In this section, we introduce the problem of notable characteristics search in a knowledge graph given a set of input query nodes. A knowledge graph is a directed graph in which nodes and edges have labels or types. They are also known as information networks [20, 17] or simply labeled graphs. We are given a set of node labels and a set of edge labels. The term label and type are used interchangeably.

Definition 1 (Knowledge graph).

A knowledge graph is a quadruple , where is a set of nodes, is a set of edges, , are node and edge labeling functions, respectively.

For simplicity, we assume that everything is modeled as relationships and nodes. This is the case for attributes such as birth date: we assume that the date itself is a node connected with a “birthdate” relationship. Additionally, we assume that for every edge with type exists a reverse edge with to model cases such as “presidentOf” and “hasPresident”. The above assumptions do not change the nature and the generality of the methods but simplify the notation and the analysis.

Recall that we are interested in discovering notable characteristics of the entities mentioned in a set of input query nodes in relation to their similars. This intuitive definition entails two questions: (1) what is the set of similars? (2) what are the notable characteristics?

The set of input nodes is referred to as query set (query in short). Formally, given a knowledge graph the query is any set . The query set is manually provided by the user and therefore considered reasonably small (i.e., elements). The first question concerns the definition of a set of similars referred in this work as context nodes. We assume the existence of a similarity function that assigns a high score to nodes that are similar to those in the query set and low otherwise. Then, the context are the top- most similar nodes.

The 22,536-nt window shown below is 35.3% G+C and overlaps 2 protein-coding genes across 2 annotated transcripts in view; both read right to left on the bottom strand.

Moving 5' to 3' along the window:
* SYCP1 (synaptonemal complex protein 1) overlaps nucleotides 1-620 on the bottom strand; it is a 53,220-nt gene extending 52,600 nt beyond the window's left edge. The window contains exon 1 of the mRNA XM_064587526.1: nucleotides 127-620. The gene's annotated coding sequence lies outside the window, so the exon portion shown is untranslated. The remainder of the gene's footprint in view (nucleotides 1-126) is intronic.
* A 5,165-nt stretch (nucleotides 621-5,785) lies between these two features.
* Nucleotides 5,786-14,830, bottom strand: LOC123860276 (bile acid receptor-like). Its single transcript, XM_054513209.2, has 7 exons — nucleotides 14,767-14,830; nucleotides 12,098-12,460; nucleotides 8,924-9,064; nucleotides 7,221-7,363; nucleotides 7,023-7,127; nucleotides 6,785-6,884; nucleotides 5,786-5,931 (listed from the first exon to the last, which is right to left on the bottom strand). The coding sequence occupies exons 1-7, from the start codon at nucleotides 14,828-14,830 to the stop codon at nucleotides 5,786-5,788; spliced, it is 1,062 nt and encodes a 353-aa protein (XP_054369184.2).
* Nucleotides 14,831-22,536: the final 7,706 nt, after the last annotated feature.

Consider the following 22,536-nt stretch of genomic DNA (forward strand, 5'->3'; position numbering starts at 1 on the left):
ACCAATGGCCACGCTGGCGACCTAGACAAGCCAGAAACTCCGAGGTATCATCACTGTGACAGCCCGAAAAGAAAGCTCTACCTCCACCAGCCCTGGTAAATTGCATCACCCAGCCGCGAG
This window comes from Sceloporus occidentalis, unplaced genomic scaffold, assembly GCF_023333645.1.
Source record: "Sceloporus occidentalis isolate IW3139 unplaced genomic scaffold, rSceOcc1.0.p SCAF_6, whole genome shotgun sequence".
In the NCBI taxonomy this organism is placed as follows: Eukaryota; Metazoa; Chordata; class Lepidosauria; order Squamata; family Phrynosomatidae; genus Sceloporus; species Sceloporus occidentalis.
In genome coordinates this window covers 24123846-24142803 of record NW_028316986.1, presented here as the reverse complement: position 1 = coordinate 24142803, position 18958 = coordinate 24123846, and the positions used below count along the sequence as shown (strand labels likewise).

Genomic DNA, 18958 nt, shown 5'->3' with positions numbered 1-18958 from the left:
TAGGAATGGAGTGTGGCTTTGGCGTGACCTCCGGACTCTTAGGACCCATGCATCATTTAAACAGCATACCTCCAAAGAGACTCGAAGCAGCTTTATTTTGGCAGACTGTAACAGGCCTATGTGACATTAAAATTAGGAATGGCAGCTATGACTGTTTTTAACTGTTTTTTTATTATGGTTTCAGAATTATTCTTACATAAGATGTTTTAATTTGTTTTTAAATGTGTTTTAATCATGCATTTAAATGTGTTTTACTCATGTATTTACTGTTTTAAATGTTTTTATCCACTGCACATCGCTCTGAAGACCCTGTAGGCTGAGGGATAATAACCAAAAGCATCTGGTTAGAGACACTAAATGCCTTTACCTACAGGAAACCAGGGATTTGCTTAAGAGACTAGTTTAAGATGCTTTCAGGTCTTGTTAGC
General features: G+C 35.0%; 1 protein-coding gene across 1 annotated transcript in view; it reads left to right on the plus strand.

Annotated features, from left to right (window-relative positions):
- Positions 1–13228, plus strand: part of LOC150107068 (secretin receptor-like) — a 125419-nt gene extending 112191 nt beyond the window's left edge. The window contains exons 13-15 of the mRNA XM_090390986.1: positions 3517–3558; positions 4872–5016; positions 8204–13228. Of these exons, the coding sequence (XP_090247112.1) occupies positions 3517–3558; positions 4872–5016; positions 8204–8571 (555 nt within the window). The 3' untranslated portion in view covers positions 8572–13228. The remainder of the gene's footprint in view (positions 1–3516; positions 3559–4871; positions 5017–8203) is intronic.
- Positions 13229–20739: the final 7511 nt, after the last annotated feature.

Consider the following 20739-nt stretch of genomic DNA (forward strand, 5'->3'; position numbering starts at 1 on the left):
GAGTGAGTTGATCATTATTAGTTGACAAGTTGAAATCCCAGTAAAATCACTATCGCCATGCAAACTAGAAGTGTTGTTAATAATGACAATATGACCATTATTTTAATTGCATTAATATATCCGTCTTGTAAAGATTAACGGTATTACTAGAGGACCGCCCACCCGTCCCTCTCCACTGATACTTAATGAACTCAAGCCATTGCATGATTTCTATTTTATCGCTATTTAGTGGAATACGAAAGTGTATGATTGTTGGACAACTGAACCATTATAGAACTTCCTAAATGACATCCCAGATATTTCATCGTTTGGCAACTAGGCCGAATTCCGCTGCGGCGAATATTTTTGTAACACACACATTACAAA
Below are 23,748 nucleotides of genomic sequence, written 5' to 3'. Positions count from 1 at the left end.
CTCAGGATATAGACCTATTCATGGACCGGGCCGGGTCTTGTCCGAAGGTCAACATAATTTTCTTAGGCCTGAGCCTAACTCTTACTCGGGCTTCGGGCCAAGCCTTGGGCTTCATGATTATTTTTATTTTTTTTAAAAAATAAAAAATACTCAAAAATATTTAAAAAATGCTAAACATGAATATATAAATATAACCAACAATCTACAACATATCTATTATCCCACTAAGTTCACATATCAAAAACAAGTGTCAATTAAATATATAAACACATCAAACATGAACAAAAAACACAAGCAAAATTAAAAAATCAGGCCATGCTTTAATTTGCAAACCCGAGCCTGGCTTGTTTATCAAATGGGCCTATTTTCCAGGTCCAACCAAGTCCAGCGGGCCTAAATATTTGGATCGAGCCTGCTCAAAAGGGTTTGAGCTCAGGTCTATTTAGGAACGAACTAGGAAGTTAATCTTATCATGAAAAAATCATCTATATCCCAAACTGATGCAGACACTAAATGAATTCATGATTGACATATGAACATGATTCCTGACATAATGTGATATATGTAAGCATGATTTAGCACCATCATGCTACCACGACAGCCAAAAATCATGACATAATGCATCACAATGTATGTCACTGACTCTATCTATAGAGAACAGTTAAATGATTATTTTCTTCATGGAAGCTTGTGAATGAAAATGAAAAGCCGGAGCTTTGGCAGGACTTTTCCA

Definition 2 (Context set).

Given a knowledge graph , a query set , a similarity function , and a parameter , the context set (or simply context) is a set such that , and for each .

The second question concerns the notable characteristics. The characteristics are attributes or relationships of a specific node since they implicitly represent a signature of the node itself. As before, we assume the existence of a generic discrimination function, whose role is to return a score whether a specific characteristic is discriminative or unexpected comparing two set of nodes. Formally, in the knowledge graph , a discrimination function assigns a discrimination value or 0 if the value is not discriminative. We are now ready to define a notable characteristic.

Definition 3 (Notable characteristic).

Given a knowledge graph , a query , a context , and a discrimination function a notable characteristic is a relationship such that .

The notation denotes the set of edge labels restricted to those that are found in the edges directly connected to , i.e., .

The general problem we aim to solve is efficiently returning the notable characteristics, given a query, a similarity function and a discrimination function.

Problem 1 (Notable characteristics search).

Given a knowledge graph , a query , a similarity function and a discrimination function , find the set of notable characteristics.

The problem entails the definition of appropriate (similarity) and (discrimination) functions that retrieve and compare nodes in the knowledge graph. In Section 3 we provide an elegant instance by means of a probabilistic framework that is able to discover meaningful results. We also provide the motivation of our choices by considering several variants of the above functions.